May O'Brien recalls school at the Mount Margaret Mission, 2008

Transcript of interview

The police used to come, you know, sneaking round our camps to try and catch me to send me to the Moore River settlement, which was about 78 kilometres north of Perth and placed in their settlement, which was a horrible one. They had about three or four in Western Australia at that time.

By being taken there it meant that you would never see your own people again because you grew up in another place where the people were Noongars around that area, and we're Wongatha people from Kalgoorlie area. And so nobody wanted to go there. Everybody knew about the Moore River settlement, what we heard from the people who'd run away from the settlement.

But I was very lucky because Mount Margaret [Mission] had a home and we were safe there. We wore clothes. It was hard wearing clothes all the time, but we soon got used to it because the other kids would say that we were naked and all of this jazz. And at the Mission we went to school, so we learned to start read books and things like that. The government didn't have schools for Aboriginal black kids like me on mission stations. They only catered for those kids who were in their government settlements like the Moore River settlement and Moola Bulla up in the north and so there was no schooling whatsoever for us. And it was only at the goodness of the Mission that they established this school and it was an excellent school. There were missionary teachers, but they based the education system on the correspondence lessons that some of the missionary children had, so we were really doing correspondence. And because there were so many children and less missionary teachers, so the young ones would go in the morning, two and a half hours in the morning, and the older ones would go in the afternoons.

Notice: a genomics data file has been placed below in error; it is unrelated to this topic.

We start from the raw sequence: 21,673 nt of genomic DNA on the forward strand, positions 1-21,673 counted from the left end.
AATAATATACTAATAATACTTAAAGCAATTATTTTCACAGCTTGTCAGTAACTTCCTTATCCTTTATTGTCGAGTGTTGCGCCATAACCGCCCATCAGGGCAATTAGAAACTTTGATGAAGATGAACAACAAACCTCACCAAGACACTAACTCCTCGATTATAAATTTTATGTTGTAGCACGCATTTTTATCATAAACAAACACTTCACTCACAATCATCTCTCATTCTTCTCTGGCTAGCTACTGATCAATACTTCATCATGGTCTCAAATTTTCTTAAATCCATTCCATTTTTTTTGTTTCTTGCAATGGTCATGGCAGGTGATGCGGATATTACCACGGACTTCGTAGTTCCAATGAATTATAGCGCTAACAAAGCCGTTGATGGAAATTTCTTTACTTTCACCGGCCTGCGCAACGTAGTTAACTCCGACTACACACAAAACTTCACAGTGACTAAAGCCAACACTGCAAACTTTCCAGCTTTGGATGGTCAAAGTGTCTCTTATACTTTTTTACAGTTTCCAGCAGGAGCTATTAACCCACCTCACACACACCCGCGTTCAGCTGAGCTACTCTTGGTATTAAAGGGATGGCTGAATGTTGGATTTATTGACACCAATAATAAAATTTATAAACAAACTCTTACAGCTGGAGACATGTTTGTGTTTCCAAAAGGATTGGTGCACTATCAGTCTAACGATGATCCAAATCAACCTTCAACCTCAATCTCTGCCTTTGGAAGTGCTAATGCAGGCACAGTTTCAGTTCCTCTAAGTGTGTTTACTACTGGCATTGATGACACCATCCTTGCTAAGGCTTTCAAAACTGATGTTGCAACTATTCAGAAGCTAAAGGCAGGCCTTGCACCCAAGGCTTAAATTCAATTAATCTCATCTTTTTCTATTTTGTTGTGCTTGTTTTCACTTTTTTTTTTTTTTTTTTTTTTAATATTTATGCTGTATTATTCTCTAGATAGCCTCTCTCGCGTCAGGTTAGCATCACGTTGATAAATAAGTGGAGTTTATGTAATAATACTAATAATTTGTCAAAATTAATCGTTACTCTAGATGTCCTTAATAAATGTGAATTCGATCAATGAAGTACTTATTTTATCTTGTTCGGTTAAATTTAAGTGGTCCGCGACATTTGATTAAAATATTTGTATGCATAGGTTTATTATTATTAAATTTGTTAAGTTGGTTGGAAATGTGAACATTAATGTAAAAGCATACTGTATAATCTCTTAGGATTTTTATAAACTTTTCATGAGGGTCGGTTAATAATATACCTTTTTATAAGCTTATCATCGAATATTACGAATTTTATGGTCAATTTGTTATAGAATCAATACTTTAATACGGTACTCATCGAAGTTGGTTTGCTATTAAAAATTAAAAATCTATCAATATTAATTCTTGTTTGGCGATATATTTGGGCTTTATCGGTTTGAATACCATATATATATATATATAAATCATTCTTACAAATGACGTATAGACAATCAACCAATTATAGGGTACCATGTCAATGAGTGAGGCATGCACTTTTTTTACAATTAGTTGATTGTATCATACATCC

And it was exciting at that time, going to school. I wished we were, you know, we were able to go to school all day. But we didn't have that opportunity, but we packed a lot in, in that two and a half hours. And I then became a monitor because I used to finish my work early and we loved learning. And so I kept on remembering what my uncle said to me. He was a bush man, a law man going through the law at that time. He said to me, he said: 'I want you to go to school so you can learn to read that piece of paper. We want you to tell us what the white man is saying about us in that piece of paper'.